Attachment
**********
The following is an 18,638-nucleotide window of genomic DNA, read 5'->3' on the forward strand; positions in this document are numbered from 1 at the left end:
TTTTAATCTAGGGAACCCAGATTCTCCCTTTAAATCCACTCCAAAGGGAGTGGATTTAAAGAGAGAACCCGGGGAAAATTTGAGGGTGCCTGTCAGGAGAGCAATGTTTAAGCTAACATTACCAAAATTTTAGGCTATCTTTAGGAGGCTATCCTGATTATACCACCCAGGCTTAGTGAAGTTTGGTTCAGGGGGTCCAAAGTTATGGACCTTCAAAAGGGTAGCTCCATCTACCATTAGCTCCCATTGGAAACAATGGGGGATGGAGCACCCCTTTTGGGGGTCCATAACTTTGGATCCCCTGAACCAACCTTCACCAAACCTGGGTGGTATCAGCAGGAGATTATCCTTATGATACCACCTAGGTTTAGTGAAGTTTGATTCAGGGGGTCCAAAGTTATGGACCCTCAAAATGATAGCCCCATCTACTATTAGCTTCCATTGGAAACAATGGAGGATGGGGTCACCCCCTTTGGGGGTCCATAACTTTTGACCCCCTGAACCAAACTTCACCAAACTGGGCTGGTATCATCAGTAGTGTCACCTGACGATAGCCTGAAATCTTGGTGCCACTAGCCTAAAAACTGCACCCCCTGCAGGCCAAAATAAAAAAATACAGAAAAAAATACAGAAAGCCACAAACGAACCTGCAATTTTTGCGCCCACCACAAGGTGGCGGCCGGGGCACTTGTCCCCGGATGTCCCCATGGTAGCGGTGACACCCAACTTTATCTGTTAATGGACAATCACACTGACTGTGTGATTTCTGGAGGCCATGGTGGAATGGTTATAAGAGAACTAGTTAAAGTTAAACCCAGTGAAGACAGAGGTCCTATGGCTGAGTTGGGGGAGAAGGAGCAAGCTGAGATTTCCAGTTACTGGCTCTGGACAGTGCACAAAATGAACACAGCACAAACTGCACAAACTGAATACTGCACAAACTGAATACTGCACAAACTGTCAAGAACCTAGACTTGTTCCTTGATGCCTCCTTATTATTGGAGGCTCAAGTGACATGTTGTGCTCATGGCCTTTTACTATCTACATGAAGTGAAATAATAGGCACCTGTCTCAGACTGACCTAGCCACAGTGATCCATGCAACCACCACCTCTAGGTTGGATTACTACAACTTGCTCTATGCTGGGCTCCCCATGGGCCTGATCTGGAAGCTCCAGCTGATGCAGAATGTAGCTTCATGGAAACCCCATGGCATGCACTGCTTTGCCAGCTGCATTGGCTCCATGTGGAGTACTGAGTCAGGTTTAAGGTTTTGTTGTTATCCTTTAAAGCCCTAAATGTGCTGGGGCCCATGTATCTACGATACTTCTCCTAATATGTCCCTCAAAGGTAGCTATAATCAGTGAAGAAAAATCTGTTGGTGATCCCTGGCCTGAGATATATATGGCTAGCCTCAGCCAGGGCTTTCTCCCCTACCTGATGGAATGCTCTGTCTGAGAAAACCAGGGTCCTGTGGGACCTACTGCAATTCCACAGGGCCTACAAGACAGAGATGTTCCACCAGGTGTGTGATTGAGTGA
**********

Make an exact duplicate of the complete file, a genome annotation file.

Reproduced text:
The following is an 18,638-nucleotide window of genomic DNA, read 5'->3' on the forward strand; positions in this document are numbered from 1 at the left end:
TTTTAATCTAGGGAACCCAGATTCTCCCTTTAAATCCACTCCAAAGGGAGTGGATTTAAAGAGAGAACCCGGGGAAAATTTGAGGGTGCCTGTCAGGAGAGCAATGTTTAAGCTAACATTACCAAAATTTTAGGCTATCTTTAGGAGGCTATCCTGATTATACCACCCAGGCTTAGTGAAGTTTGGTTCAGGGGGTCCAAAGTTATGGACCTTCAAAAGGGTAGCTCCATCTACCATTAGCTCCCATTGGAAACAATGGGGGATGGAGCACCCCTTTTGGGGGTCCATAACTTTGGATCCCCTGAACCAACCTTCACCAAACCTGGGTGGTATCAGCAGGAGATTATCCTTATGATACCACCTAGGTTTAGTGAAGTTTGATTCAGGGGGTCCAAAGTTATGGACCCTCAAAATGATAGCCCCATCTACTATTAGCTTCCATTGGAAACAATGGAGGATGGGGTCACCCCCTTTGGGGGTCCATAACTTTTGACCCCCTGAACCAAACTTCACCAAACTGGGCTGGTATCATCAGTAGTGTCACCTGACGATAGCCTGAAATCTTGGTGCCACTAGCCTAAAAACTGCACCCCCTGCAGGCCAAAATAAAAAAATACAGAAAAAAATACAGAAAGCCACAAACGAACCTGCAATTTTTGCGCCCACCACAAGGTGGCGGCCGGGGCACTTGTCCCCGGATGTCCCCATGGTAGCGGTGACACCCAACTTTATCTGTTAATGGACAATCACACTGACTGTGTGATTTCTGGAGGCCATGGTGGAATGGTTATAAGAGAACTAGTTAAAGTTAAACCCAGTGAAGACAGAGGTCCTATGGCTGAGTTGGGGGAGAAGGAGCAAGCTGAGATTTCCAGTTACTGGCTCTGGACAGTGCACAAAATGAACACAGCACAAACTGCACAAACTGAATACTGCACAAACTGAATACTGCACAAACTGTCAAGAACCTAGACTTGTTCCTTGATGCCTCCTTATTATTGGAGGCTCAAGTGACATGTTGTGCTCATGGCCTTTTACTATCTACATGAAGTGAAATAATAGGCACCTGTCTCAGACTGACCTAGCCACAGTGATCCATGCAACCACCACCTCTAGGTTGGATTACTACAACTTGCTCTATGCTGGGCTCCCCATGGGCCTGATCTGGAAGCTCCAGCTGATGCAGAATGTAGCTTCATGGAAACCCCATGGCATGCACTGCTTTGCCAGCTGCATTGGCTCCATGTGGAGTACTGAGTCAGGTTTAAGGTTTTGTTGTTATCCTTTAAAGCCCTAAATGTGCTGGGGCCCATGTATCTACGATACTTCTCCTAATATGTCCCTCAAAGGTAGCTATAATCAGTGAAGAAAAATCTGTTGGTGATCCCTGGCCTGAGATATATATGGCTAGCCTCAGCCAGGGCTTTCTCCCCTACCTGATGGAATGCTCTGTCTGAGAAAACCAGGGTCCTGTGGGACCTACTGCAATTCCACAGGGCCTACAAGACAGAGATGTTCCACCAGGTGTGTGATTGAGTGA